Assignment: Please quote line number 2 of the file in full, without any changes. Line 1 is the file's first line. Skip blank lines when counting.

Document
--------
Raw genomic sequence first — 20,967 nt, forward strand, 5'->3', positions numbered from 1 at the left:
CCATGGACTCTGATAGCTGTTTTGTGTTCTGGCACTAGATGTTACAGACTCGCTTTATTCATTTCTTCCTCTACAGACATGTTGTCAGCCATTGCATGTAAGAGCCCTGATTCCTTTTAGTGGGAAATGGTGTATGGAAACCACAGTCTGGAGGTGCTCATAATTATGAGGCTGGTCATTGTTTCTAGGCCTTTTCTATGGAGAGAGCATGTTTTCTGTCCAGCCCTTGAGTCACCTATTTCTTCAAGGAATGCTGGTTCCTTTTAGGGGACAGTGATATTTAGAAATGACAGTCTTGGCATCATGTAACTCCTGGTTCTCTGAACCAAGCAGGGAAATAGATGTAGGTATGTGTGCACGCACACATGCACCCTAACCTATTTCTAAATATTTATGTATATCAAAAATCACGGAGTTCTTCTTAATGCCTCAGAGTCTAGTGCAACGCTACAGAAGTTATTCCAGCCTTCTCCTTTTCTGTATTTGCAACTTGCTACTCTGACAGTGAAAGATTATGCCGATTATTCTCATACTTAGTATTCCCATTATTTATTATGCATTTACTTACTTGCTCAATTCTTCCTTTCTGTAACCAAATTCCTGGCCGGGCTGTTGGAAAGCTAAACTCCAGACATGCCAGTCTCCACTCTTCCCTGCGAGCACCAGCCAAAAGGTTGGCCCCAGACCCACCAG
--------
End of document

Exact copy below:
CCATGGACTCTGATAGCTGTTTTGTGTTCTGGCACTAGATGTTACAGACTCGCTTTATTCATTTCTTCCTCTACAGACATGTTGTCAGCCATTGCATGTAAGAGCCCTGATTCCTTTTAGTGGGAAATGGTGTATGGAAACCACAGTCTGGAGGTGCTCATAATTATGAGGCTGGTCATTGTTTCTAGGCCTTTTCTATGGAGAGAGCATGTTTTCTGTCCAGCCCTTGAGTCACCTATTTCTTCAAGGAATGCTGGTTCCTTTTAGGGGACAGTGATATTTAGAAATGACAGTCTTGGCATCATGTAACTCCTGGTTCTCTGAACCAAGCAGGGAAATAGATGTAGGTATGTGTGCACGCACACATGCACCCTAACCTATTTCTAAATATTTATGTATATCAAAAATCACGGAGTTCTTCTTAATGCCTCAGAGTCTAGTGCAACGCTACAGAAGTTATTCCAGCCTTCTCCTTTTCTGTATTTGCAACTTGCTACTCTGACAGTGAAAGATTATGCCGATTATTCTCATACTTAGTATTCCCATTATTTATTATGCATTTACTTACTTGCTCAATTCTTCCTTTCTGTAACCAAATTCCTGGCCGGGCTGTTGGAAAGCTAAACTCCAGACATGCCAGTCTCCACTCTTCCCTGCGAGCACCAGCCAAAAGGTTGGCCCCAGACCCACCAG